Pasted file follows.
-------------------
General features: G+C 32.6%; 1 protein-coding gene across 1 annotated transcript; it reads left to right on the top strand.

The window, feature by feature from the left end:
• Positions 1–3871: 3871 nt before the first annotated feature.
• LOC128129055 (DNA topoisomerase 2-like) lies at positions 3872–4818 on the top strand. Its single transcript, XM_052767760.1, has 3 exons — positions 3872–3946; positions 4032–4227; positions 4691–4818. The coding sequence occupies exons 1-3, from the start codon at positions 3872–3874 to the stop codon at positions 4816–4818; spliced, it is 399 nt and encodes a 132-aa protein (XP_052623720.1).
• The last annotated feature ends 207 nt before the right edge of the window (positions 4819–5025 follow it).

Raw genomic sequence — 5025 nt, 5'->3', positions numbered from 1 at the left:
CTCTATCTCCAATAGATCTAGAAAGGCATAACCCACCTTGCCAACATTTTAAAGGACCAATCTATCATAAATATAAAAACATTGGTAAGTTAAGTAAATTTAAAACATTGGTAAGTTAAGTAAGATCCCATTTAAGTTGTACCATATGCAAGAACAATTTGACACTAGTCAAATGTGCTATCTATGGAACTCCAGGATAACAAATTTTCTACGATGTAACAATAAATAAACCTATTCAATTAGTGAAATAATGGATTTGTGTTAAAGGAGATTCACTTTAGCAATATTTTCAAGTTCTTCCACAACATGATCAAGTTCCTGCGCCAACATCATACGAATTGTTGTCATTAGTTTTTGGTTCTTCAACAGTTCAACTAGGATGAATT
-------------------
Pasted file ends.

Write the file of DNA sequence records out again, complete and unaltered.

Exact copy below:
General features: G+C 32.6%; 1 protein-coding gene across 1 annotated transcript; it reads left to right on the top strand.

The window, feature by feature from the left end:
• Positions 1–3871: 3871 nt before the first annotated feature.
• LOC128129055 (DNA topoisomerase 2-like) lies at positions 3872–4818 on the top strand. Its single transcript, XM_052767760.1, has 3 exons — positions 3872–3946; positions 4032–4227; positions 4691–4818. The coding sequence occupies exons 1-3, from the start codon at positions 3872–3874 to the stop codon at positions 4816–4818; spliced, it is 399 nt and encodes a 132-aa protein (XP_052623720.1).
• The last annotated feature ends 207 nt before the right edge of the window (positions 4819–5025 follow it).

Raw genomic sequence — 5025 nt, 5'->3', positions numbered from 1 at the left:
CTCTATCTCCAATAGATCTAGAAAGGCATAACCCACCTTGCCAACATTTTAAAGGACCAATCTATCATAAATATAAAAACATTGGTAAGTTAAGTAAATTTAAAACATTGGTAAGTTAAGTAAGATCCCATTTAAGTTGTACCATATGCAAGAACAATTTGACACTAGTCAAATGTGCTATCTATGGAACTCCAGGATAACAAATTTTCTACGATGTAACAATAAATAAACCTATTCAATTAGTGAAATAATGGATTTGTGTTAAAGGAGATTCACTTTAGCAATATTTTCAAGTTCTTCCACAACATGATCAAGTTCCTGCGCCAACATCATACGAATTGTTGTCATTAGTTTTTGGTTCTTCAACAGTTCAACTAGGATGAATT